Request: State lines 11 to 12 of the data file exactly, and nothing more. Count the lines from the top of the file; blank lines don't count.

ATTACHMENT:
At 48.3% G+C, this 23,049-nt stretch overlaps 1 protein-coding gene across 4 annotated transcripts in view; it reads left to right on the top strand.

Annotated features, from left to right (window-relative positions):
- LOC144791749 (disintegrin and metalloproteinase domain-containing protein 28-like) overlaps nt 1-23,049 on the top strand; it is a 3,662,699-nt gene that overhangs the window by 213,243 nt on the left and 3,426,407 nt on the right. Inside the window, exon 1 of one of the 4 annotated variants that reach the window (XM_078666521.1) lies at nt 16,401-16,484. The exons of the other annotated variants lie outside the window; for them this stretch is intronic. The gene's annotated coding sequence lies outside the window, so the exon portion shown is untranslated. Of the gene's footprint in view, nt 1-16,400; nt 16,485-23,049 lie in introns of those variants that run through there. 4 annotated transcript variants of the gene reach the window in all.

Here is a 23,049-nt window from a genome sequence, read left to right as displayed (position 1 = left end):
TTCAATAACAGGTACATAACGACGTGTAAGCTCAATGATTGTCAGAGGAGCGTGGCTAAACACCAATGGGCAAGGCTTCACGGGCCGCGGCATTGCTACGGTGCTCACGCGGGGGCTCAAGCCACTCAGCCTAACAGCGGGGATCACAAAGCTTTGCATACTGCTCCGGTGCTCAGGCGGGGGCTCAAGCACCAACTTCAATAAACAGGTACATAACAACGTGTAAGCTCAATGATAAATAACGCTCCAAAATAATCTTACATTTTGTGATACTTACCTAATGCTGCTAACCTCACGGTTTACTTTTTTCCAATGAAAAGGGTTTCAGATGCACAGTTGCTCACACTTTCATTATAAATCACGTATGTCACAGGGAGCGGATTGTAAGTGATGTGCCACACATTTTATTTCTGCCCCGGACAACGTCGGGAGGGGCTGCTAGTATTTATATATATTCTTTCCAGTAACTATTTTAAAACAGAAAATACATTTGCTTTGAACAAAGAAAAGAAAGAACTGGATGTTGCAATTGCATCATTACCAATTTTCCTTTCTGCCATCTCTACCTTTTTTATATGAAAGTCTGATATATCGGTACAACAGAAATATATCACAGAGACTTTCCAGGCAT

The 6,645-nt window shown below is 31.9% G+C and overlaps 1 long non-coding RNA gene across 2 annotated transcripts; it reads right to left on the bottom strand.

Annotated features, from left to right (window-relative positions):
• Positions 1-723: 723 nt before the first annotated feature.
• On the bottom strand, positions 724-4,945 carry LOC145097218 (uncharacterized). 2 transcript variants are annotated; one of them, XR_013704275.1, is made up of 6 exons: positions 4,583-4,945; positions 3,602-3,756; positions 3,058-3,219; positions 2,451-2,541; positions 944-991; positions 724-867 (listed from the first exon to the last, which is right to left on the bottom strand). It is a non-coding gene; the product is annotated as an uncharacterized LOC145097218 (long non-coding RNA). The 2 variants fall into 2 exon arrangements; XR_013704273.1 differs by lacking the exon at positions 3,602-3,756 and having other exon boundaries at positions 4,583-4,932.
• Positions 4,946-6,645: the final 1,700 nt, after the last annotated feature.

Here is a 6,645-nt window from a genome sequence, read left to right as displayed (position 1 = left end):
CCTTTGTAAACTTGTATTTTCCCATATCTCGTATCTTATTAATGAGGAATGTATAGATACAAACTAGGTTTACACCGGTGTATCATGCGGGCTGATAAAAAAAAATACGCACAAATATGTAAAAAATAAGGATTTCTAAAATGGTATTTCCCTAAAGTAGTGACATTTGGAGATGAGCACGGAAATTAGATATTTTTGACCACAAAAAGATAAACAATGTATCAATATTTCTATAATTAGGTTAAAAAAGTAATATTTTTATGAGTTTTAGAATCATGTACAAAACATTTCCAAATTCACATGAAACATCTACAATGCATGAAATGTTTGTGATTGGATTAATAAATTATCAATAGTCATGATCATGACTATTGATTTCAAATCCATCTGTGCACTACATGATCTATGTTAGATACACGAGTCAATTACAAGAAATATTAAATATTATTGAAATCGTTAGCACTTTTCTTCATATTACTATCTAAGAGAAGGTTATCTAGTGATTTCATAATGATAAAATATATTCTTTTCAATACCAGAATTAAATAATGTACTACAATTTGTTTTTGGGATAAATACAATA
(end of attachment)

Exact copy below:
Here is a 6,645-nt window from a genome sequence, read left to right as displayed (position 1 = left end):
CCTTTGTAAACTTGTATTTTCCCATATCTCGTATCTTATTAATGAGGAATGTATAGATACAAACTAGGTTTACACCGGTGTATCATGCGGGCTGATAAAAAAAAATACGCACAAATATGTAAAAAATAAGGATTTCTAAAATGGTATTTCCCTAAAGTAGTGACATTTGGAGATGAGCACGGAAATTAGATATTTTTGACCACAAAAAGATAAACAATGTATCAATATTTCTATAATTAGGTTAAAAAAGTAATATTTTTATGAGTTTTAGAATCATGTACAAAACATTTCCAAATTCACATGAAACATCTACAATGCATGAAATGTTTGTGATTGGATTAATAAATTATCAATAGTCATGATCATGACTATTGATTTCAAATCCATCTGTGCACTACATGATCTATGTTAGATACACGAGTCAATTACAAGAAATATTAAATATTATTGAAATCGTTAGCACTTTTCTTCATATTACTATCTAAGAGAAGGTTATCTAGTGATTTCATAATGATAAAATATATTCTTTTCAATACCAGAATTAAATAATGTACTACAATTTGTTTTTGGGATAAATACAATA